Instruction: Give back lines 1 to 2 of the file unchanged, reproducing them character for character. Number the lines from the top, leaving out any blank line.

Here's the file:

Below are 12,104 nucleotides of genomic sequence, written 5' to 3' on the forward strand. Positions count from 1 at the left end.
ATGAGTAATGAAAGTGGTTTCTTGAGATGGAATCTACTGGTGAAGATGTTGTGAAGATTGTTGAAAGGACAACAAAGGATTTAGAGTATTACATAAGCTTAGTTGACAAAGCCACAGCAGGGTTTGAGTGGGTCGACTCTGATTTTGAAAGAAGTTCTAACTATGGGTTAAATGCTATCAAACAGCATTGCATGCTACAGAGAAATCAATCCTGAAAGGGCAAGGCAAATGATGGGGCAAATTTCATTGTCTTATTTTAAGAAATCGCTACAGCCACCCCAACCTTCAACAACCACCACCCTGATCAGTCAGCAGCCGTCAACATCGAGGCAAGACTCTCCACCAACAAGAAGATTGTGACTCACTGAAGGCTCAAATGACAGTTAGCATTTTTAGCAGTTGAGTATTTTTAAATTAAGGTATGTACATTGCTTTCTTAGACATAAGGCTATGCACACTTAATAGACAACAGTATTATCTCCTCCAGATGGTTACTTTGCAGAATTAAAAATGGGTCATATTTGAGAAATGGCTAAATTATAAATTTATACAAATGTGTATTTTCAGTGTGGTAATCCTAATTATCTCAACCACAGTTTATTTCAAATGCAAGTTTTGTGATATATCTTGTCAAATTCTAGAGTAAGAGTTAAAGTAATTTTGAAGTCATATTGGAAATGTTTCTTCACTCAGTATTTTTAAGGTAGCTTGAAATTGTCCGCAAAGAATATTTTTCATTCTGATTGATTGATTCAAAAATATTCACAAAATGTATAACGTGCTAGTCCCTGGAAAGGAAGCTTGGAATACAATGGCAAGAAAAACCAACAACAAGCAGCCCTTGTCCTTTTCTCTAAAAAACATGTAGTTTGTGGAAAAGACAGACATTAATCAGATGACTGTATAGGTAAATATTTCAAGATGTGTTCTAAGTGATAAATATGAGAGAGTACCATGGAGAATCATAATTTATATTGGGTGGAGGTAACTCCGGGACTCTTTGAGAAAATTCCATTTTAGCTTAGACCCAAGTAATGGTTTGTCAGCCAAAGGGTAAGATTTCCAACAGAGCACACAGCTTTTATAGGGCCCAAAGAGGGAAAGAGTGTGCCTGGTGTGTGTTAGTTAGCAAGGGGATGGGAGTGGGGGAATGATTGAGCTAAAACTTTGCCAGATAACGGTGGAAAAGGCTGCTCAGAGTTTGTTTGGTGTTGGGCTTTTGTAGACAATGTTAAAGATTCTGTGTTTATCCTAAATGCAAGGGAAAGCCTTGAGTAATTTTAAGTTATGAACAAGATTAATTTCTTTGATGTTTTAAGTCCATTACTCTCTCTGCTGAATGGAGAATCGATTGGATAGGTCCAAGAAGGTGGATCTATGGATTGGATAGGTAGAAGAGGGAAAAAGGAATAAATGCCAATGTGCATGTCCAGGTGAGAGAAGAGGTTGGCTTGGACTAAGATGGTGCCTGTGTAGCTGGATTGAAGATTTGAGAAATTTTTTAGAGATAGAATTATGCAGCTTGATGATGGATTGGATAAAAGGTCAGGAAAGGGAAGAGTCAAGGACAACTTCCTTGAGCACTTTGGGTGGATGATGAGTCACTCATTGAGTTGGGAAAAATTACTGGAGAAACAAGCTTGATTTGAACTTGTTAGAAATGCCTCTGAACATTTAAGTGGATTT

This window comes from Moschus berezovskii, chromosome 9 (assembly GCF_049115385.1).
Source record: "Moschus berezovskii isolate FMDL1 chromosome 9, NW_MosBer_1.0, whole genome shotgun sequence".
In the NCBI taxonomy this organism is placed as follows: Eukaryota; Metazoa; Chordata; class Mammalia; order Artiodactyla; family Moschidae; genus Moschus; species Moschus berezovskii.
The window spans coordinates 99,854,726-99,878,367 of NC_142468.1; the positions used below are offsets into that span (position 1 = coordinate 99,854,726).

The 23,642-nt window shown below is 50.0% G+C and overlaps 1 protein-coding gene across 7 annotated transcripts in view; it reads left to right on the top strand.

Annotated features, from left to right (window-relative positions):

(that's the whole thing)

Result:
Below are 12,104 nucleotides of genomic sequence, written 5' to 3' on the forward strand. Positions count from 1 at the left end.
ATGAGTAATGAAAGTGGTTTCTTGAGATGGAATCTACTGGTGAAGATGTTGTGAAGATTGTTGAAAGGACAACAAAGGATTTAGAGTATTACATAAGCTTAGTTGACAAAGCCACAGCAGGGTTTGAGTGGGTCGACTCTGATTTTGAAAGAAGTTCTAACTATGGGTTAAATGCTATCAAACAGCATTGCATGCTACAGAGAAATCAATCCTGAAAGGGCAAGGCAAATGATGGGGCAAATTTCATTGTCTTATTTTAAGAAATCGCTACAGCCACCCCAACCTTCAACAACCACCACCCTGATCAGTCAGCAGCCGTCAACATCGAGGCAAGACTCTCCACCAACAAGAAGATTGTGACTCACTGAAGGCTCAAATGACAGTTAGCATTTTTAGCAGTTGAGTATTTTTAAATTAAGGTATGTACATTGCTTTCTTAGACATAAGGCTATGCACACTTAATAGACAACAGTATTATCTCCTCCAGATGGTTACTTTGCAGAATTAAAAATGGGTCATATTTGAGAAATGGCTAAATTATAAATTTATACAAATGTGTATTTTCAGTGTGGTAATCCTAATTATCTCAACCACAGTTTATTTCAAATGCAAGTTTTGTGATATATCTTGTCAAATTCTAGAGTAAGAGTTAAAGTAATTTTGAAGTCATATTGGAAATGTTTCTTCACTCAGTATTTTTAAGGTAGCTTGAAATTGTCCGCAAAGAATATTTTTCATTCTGATTGATTGATTCAAAAATATTCACAAAATGTATAACGTGCTAGTCCCTGGAAAGGAAGCTTGGAATACAATGGCAAGAAAAACCAACAACAAGCAGCCCTTGTCCTTTTCTCTAAAAAACATGTAGTTTGTGGAAAAGACAGACATTAATCAGATGACTGTATAGGTAAATATTTCAAGATGTGTTCTAAGTGATAAATATGAGAGAGTACCATGGAGAATCATAATTTATATTGGGTGGAGGTAACTCCGGGACTCTTTGAGAAAATTCCATTTTAGCTTAGACCCAAGTAATGGTTTGTCAGCCAAAGGGTAAGATTTCCAACAGAGCACACAGCTTTTATAGGGCCCAAAGAGGGAAAGAGTGTGCCTGGTGTGTGTTAGTTAGCAAGGGGATGGGAGTGGGGGAATGATTGAGCTAAAACTTTGCCAGATAACGGTGGAAAAGGCTGCTCAGAGTTTGTTTGGTGTTGGGCTTTTGTAGACAATGTTAAAGATTCTGTGTTTATCCTAAATGCAAGGGAAAGCCTTGAGTAATTTTAAGTTATGAACAAGATTAATTTCTTTGATGTTTTAAGTCCATTACTCTCTCTGCTGAATGGAGAATCGATTGGATAGGTCCAAGAAGGTGGATCTATGGATTGGATAGGTAGAAGAGGGAAAAAGGAATAAATGCCAATGTGCATGTCCAGGTGAGAGAAGAGGTTGGCTTGGACTAAGATGGTGCCTGTGTAGCTGGATTGAAGATTTGAGAAATTTTTTAGAGATAGAATTATGCAGCTTGATGATGGATTGGATAAAAGGTCAGGAAAGGGAAGAGTCAAGGACAACTTCCTTGAGCACTTTGGGTGGATGATGAGTCACTCATTGAGTTGGGAAAAATTACTGGAGAAACAAGCTTGATTTGAACTTGTTAGAAATGCCTCTGAACATTTAAGTGGATTT